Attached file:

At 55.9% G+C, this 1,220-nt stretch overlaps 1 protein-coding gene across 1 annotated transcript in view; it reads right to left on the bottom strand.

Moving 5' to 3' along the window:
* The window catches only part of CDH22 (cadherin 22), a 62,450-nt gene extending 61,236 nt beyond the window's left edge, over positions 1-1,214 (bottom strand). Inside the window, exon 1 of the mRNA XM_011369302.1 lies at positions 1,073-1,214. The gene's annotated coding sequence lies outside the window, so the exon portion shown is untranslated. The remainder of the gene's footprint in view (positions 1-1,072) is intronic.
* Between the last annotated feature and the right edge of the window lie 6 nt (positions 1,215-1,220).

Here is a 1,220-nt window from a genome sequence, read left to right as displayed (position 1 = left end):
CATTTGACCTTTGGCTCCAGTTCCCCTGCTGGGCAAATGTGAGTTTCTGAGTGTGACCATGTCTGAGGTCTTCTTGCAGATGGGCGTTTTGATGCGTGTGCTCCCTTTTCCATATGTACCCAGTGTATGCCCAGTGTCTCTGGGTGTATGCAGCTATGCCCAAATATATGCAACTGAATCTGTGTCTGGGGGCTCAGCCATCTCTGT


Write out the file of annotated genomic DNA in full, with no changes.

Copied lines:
At 55.9% G+C, this 1,220-nt stretch overlaps 1 protein-coding gene across 1 annotated transcript in view; it reads right to left on the bottom strand.

Moving 5' to 3' along the window:
* The window catches only part of CDH22 (cadherin 22), a 62,450-nt gene extending 61,236 nt beyond the window's left edge, over positions 1-1,214 (bottom strand). Inside the window, exon 1 of the mRNA XM_011369302.1 lies at positions 1,073-1,214. The gene's annotated coding sequence lies outside the window, so the exon portion shown is untranslated. The remainder of the gene's footprint in view (positions 1-1,072) is intronic.
* Between the last annotated feature and the right edge of the window lie 6 nt (positions 1,215-1,220).

Here is a 1,220-nt window from a genome sequence, read left to right as displayed (position 1 = left end):
CATTTGACCTTTGGCTCCAGTTCCCCTGCTGGGCAAATGTGAGTTTCTGAGTGTGACCATGTCTGAGGTCTTCTTGCAGATGGGCGTTTTGATGCGTGTGCTCCCTTTTCCATATGTACCCAGTGTATGCCCAGTGTCTCTGGGTGTATGCAGCTATGCCCAAATATATGCAACTGAATCTGTGTCTGGGGGCTCAGCCATCTCTGT